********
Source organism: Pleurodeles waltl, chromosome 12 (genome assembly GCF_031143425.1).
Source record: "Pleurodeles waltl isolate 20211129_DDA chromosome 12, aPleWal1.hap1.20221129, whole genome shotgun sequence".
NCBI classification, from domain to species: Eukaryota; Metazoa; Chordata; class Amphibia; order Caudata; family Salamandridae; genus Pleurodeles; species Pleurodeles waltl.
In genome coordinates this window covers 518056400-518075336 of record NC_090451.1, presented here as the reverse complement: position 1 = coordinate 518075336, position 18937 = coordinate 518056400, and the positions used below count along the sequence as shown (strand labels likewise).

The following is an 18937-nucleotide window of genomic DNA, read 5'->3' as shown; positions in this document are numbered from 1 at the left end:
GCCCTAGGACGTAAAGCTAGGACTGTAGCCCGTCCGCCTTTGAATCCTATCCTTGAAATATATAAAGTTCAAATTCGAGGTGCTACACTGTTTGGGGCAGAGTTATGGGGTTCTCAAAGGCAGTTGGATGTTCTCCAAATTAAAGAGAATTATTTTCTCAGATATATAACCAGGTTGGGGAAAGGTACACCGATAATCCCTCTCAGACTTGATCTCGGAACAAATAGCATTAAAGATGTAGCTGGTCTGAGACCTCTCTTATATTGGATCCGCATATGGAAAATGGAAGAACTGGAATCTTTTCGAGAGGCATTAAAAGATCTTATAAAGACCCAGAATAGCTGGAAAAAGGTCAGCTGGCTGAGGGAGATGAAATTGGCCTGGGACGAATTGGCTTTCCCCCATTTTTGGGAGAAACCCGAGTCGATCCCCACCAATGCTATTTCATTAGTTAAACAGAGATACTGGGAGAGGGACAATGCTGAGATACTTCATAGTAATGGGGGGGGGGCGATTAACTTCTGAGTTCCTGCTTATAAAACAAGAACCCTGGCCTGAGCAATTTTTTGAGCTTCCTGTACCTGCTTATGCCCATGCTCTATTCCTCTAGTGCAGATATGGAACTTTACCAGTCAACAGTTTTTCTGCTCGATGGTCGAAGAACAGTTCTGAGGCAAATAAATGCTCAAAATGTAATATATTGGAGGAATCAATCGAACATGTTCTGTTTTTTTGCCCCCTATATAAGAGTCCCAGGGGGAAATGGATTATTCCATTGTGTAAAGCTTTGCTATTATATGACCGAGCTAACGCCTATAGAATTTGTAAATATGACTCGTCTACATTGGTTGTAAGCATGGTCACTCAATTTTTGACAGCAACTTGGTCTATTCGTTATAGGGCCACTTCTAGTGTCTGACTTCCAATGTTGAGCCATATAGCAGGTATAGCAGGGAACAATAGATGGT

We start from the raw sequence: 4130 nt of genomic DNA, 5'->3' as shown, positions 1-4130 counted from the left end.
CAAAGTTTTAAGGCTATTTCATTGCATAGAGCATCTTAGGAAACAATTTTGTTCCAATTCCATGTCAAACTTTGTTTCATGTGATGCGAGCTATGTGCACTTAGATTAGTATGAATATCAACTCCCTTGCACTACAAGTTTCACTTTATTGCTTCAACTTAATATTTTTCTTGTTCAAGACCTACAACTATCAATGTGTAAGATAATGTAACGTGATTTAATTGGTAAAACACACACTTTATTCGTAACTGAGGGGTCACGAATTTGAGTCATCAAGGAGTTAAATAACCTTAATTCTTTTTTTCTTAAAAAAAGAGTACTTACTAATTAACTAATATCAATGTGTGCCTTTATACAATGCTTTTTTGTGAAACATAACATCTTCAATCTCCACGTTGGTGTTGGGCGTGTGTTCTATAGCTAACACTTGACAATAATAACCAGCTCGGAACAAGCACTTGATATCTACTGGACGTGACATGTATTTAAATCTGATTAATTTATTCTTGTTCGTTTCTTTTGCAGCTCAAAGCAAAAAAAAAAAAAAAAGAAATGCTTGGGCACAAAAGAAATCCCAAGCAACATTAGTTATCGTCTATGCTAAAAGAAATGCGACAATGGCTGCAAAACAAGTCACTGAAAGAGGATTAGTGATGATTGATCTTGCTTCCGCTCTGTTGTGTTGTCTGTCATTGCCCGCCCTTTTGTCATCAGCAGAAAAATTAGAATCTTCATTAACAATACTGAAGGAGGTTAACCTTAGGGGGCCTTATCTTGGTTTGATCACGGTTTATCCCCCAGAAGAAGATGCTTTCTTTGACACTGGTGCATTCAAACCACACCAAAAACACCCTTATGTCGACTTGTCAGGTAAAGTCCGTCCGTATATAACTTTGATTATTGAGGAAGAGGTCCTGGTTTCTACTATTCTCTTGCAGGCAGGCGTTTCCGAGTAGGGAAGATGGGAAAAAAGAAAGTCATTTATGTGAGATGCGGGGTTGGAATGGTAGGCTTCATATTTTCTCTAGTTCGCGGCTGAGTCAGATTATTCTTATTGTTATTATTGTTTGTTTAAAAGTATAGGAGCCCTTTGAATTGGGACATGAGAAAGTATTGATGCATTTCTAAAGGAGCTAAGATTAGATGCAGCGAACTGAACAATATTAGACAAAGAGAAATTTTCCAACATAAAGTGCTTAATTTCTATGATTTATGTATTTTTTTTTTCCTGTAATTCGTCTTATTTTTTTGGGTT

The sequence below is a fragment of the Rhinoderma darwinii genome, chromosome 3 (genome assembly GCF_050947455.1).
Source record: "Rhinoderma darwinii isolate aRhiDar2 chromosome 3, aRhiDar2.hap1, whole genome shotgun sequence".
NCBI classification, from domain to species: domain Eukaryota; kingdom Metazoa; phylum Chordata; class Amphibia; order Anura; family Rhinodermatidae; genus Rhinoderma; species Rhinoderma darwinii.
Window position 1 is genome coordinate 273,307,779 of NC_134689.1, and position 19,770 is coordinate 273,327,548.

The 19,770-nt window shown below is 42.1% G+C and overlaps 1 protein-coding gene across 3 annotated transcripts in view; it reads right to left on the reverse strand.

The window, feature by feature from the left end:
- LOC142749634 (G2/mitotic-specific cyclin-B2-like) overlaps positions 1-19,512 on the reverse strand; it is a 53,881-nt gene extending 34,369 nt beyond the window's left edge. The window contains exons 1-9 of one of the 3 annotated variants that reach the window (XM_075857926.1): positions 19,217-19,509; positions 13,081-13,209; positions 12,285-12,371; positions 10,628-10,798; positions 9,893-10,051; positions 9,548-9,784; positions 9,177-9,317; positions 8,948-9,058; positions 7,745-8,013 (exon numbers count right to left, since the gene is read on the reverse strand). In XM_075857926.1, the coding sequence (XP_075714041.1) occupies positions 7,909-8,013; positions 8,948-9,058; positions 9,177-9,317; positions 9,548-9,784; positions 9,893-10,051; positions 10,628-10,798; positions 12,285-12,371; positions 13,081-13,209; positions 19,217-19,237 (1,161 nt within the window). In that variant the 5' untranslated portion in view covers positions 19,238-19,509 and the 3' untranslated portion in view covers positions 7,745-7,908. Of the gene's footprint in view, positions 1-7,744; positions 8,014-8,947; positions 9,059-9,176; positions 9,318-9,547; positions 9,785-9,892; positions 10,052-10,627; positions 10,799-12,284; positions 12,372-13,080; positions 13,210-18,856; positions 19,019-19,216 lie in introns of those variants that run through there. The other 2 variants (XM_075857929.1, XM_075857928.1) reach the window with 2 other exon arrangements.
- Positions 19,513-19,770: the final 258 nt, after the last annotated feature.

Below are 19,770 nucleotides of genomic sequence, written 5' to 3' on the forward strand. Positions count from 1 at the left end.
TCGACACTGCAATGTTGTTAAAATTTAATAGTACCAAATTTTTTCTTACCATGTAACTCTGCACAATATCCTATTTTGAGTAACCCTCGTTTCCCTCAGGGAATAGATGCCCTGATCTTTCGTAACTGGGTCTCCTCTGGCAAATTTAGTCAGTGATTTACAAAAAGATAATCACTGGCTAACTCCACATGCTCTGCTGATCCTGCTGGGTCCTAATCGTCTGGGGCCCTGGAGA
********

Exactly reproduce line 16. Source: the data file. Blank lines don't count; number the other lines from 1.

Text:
- Positions 19,513-19,770: the final 258 nt, after the last annotated feature.